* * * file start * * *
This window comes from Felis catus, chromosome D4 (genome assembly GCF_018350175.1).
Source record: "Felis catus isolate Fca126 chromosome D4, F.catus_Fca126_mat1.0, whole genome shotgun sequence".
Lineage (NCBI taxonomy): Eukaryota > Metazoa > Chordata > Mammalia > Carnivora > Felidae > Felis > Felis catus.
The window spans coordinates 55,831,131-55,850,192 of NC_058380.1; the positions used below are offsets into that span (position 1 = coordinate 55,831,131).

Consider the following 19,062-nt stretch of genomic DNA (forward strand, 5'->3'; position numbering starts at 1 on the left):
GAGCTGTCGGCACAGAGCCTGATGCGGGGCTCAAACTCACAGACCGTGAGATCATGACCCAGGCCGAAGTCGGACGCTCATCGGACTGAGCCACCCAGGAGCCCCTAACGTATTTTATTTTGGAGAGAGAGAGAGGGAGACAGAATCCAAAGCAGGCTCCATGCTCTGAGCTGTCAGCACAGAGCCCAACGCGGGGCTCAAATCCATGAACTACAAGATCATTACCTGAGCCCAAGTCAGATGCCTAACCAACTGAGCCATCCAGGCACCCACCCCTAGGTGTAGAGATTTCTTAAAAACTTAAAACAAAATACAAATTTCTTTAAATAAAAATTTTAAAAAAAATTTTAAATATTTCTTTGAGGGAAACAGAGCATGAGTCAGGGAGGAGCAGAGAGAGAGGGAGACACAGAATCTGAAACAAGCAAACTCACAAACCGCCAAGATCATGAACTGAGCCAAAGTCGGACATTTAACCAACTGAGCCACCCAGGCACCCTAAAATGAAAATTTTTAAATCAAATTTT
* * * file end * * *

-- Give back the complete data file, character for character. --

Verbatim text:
This window comes from Felis catus, chromosome D4 (genome assembly GCF_018350175.1).
Source record: "Felis catus isolate Fca126 chromosome D4, F.catus_Fca126_mat1.0, whole genome shotgun sequence".
Lineage (NCBI taxonomy): Eukaryota > Metazoa > Chordata > Mammalia > Carnivora > Felidae > Felis > Felis catus.
The window spans coordinates 55,831,131-55,850,192 of NC_058380.1; the positions used below are offsets into that span (position 1 = coordinate 55,831,131).

Consider the following 19,062-nt stretch of genomic DNA (forward strand, 5'->3'; position numbering starts at 1 on the left):
GAGCTGTCGGCACAGAGCCTGATGCGGGGCTCAAACTCACAGACCGTGAGATCATGACCCAGGCCGAAGTCGGACGCTCATCGGACTGAGCCACCCAGGAGCCCCTAACGTATTTTATTTTGGAGAGAGAGAGAGGGAGACAGAATCCAAAGCAGGCTCCATGCTCTGAGCTGTCAGCACAGAGCCCAACGCGGGGCTCAAATCCATGAACTACAAGATCATTACCTGAGCCCAAGTCAGATGCCTAACCAACTGAGCCATCCAGGCACCCACCCCTAGGTGTAGAGATTTCTTAAAAACTTAAAACAAAATACAAATTTCTTTAAATAAAAATTTTAAAAAAAATTTTAAATATTTCTTTGAGGGAAACAGAGCATGAGTCAGGGAGGAGCAGAGAGAGAGGGAGACACAGAATCTGAAACAAGCAAACTCACAAACCGCCAAGATCATGAACTGAGCCAAAGTCGGACATTTAACCAACTGAGCCACCCAGGCACCCTAAAATGAAAATTTTTAAATCAAATTTT